Some attendees coming from hours away in small busses (they really just large vans) with upwards of 40 people in them. But they came to worship The Lord with all their might. 2 Samuel 4:16 say this, “And David danced before the Lord with all his might…”. This church service in Kyomu gave that verse a meaning that I hadn’t yet known. There was a genuine disregard for what others may have thought about your dancing skills.


What seemed like choreographed flash dancing broke out with every new song, towels were flying through the air, people were yelling joyous shouts of praise, God’s children were worshipping. The atmosphere changed, dust flew and people knew something special was happening there.


Brittany Sherman later preaches on this atmosphere shift, “Don’t let the dust settle”, a phrase which quickly became our motto for every trip. See, a fire is lit in peoples hearts when they come together for a big gathering like this, go on a mission trip, head up for a church retreat, or hear a good word. But it’s easy to move on from that feeling.


Don’t let the dust settle is a greater metaphor for that fire in your heart. Don’t go home from this experience and forget what God did in your heart. Don’t live on pretended like God’s movement didn’t just happen. Don’t let the dust settle. 


By Mark Sherman

I had just taught a message about seeking the Lord and the joy it brings Him to be found, comparing it to playing "hide and seek" with my own kids. Following the sermon,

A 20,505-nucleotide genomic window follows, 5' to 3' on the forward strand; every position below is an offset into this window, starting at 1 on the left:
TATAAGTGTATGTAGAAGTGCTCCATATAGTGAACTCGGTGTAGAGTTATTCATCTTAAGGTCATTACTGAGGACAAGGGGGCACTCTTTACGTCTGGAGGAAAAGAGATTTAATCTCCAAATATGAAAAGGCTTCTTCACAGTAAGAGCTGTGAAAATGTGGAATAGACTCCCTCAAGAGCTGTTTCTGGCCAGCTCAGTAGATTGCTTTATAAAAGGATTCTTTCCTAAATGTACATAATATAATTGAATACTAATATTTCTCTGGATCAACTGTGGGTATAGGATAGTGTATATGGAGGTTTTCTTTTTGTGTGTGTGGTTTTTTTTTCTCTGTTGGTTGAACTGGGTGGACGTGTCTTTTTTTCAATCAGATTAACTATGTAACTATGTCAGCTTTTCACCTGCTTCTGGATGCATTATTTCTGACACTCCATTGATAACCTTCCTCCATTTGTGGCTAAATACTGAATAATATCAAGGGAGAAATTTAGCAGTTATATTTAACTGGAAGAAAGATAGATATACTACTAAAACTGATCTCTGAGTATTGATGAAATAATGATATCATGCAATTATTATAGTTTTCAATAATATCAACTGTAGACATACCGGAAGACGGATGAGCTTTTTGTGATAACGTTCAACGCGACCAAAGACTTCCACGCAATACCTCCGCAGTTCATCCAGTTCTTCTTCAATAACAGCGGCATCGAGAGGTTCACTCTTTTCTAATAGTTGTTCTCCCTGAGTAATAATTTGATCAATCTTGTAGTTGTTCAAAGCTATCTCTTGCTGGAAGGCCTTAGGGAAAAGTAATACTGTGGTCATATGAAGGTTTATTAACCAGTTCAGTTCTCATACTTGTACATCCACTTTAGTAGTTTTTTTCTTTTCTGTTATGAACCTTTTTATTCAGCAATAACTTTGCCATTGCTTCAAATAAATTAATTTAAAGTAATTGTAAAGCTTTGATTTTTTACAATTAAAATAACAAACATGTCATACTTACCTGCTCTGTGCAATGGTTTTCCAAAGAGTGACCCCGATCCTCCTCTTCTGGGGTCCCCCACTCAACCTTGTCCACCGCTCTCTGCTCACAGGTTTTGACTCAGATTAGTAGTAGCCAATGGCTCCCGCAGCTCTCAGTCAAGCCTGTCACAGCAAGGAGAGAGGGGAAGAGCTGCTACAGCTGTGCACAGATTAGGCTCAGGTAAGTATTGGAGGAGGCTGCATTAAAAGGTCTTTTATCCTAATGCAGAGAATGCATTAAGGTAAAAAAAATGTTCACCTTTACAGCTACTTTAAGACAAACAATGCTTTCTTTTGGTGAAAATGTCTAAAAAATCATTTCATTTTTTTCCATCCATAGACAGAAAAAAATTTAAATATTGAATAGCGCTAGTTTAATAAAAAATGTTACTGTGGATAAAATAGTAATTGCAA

I walked to the back of this Rwandan church to continue in our time of worship.


That’s when I opened my eyes and saw this mother, deeply immersed in


worship, with her baby resting serenely on her back amidst the sounds of the congregation singing

together and seeking the Father.


While we engage in various outreaches in Rwanda, from community support to educational programs, moments like these hold a special place in my heart. They remind me of the true essence of our mission at Mosaic International: seeking the Father and encountering His presence in worship. Seeing this mom and baby encapsulates the profound peace and hope that faith brings to families and communities around the world.


It’s a powerful reminder that at the core of all our efforts—whether it's building infrastructure, providing aid, or supporting local initiatives—is the unifying presence of Christ that matters most. This image beautifully Illustrates the heart of our ministry: to foster environments where worship thrives and faith flourishes.